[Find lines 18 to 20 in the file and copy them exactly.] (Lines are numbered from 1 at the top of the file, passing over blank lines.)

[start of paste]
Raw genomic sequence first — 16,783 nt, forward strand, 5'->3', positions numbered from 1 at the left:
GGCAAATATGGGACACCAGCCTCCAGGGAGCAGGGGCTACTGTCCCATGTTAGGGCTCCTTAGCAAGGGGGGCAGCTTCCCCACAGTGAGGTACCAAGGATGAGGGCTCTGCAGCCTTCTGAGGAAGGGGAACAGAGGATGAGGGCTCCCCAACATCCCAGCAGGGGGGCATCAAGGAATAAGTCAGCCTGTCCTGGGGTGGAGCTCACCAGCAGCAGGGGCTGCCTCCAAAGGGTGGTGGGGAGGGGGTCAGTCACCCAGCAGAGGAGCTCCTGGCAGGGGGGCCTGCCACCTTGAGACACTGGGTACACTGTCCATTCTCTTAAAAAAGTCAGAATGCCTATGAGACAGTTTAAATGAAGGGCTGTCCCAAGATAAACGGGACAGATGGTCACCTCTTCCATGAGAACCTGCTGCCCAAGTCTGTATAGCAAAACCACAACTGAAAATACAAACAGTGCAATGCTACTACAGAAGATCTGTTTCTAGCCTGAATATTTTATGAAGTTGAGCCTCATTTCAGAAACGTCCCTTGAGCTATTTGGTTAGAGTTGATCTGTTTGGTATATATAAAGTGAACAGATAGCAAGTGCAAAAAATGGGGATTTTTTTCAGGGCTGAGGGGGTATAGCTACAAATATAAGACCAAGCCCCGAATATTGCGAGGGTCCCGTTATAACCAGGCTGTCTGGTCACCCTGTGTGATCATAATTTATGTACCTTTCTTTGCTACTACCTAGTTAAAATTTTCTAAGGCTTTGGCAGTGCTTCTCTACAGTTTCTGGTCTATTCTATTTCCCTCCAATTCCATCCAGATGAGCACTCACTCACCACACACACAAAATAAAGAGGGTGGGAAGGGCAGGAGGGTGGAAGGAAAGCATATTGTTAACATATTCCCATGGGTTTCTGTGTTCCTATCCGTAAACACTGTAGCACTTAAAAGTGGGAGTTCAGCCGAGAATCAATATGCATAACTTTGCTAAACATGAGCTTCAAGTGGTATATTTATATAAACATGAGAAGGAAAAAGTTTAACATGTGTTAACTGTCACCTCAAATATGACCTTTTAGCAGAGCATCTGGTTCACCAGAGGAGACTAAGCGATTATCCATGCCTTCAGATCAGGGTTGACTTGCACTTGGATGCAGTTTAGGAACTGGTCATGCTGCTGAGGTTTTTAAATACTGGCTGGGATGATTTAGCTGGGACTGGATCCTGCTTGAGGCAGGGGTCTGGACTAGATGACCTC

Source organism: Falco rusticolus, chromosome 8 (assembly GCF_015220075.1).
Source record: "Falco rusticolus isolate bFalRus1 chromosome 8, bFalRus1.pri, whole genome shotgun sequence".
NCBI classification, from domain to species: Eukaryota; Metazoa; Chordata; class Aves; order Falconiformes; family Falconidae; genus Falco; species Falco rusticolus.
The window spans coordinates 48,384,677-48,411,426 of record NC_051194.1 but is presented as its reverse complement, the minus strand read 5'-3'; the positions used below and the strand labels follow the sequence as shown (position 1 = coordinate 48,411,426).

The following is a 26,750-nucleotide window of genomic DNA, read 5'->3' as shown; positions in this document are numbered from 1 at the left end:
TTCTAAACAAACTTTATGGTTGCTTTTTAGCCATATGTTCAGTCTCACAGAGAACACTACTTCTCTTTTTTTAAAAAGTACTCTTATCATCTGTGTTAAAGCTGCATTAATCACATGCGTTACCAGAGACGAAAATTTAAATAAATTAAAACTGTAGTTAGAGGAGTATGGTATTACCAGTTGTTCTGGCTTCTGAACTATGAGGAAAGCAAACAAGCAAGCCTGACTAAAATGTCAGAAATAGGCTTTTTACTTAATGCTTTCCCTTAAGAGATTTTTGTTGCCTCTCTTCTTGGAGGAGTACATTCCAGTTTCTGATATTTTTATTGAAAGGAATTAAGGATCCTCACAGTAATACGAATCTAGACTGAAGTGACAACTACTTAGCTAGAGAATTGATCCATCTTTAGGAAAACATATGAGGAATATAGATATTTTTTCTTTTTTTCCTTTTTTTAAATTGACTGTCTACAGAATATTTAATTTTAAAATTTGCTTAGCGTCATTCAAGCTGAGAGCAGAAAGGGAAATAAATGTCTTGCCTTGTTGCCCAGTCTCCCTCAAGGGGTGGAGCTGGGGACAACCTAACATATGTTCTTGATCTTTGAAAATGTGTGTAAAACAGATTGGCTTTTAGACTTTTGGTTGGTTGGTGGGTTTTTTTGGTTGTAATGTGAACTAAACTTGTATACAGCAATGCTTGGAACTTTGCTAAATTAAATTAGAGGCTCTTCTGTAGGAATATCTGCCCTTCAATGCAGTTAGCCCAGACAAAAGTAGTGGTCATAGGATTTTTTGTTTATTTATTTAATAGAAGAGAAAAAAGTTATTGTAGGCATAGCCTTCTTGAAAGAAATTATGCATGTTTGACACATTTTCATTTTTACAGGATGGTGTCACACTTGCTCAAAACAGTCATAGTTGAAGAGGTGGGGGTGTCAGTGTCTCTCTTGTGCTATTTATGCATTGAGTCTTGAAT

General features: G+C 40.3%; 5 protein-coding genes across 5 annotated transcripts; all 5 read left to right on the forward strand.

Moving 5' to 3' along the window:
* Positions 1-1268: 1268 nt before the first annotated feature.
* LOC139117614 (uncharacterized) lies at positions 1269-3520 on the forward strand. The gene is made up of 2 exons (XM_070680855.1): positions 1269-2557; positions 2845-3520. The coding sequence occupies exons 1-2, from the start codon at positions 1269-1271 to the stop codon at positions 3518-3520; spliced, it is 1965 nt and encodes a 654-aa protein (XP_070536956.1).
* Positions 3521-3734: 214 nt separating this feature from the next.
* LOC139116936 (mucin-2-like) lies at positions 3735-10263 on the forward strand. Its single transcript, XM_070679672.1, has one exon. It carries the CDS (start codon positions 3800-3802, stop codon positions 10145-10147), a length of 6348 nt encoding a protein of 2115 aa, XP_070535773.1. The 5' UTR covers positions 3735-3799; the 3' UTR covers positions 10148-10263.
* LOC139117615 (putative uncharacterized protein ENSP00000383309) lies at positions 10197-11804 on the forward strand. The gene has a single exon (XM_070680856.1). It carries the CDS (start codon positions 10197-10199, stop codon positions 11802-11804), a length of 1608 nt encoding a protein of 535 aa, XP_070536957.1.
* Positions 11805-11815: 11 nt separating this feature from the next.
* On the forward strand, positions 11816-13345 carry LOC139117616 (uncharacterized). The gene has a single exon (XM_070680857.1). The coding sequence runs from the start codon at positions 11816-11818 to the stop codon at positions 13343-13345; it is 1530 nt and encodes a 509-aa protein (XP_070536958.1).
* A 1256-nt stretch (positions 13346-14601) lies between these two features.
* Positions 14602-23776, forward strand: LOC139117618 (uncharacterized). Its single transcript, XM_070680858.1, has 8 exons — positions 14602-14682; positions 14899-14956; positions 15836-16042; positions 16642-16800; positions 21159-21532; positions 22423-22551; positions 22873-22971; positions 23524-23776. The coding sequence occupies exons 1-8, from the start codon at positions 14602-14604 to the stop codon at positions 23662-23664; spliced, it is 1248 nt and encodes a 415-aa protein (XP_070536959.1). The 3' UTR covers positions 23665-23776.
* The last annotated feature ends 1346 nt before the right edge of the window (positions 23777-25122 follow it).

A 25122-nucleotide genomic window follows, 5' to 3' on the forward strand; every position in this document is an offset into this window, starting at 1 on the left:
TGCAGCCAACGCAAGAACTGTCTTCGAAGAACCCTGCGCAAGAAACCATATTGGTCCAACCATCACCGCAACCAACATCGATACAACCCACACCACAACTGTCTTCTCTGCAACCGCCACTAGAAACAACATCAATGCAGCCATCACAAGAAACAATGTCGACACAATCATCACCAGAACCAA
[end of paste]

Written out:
* A 1256-nt stretch (positions 13346-14601) lies between these two features.
* Positions 14602-23776, forward strand: LOC139117618 (uncharacterized). Its single transcript, XM_070680858.1, has 8 exons — positions 14602-14682; positions 14899-14956; positions 15836-16042; positions 16642-16800; positions 21159-21532; positions 22423-22551; positions 22873-22971; positions 23524-23776. The coding sequence occupies exons 1-8, from the start codon at positions 14602-14604 to the stop codon at positions 23662-23664; spliced, it is 1248 nt and encodes a 415-aa protein (XP_070536959.1). The 3' UTR covers positions 23665-23776.
* The last annotated feature ends 1346 nt before the right edge of the window (positions 23777-25122 follow it).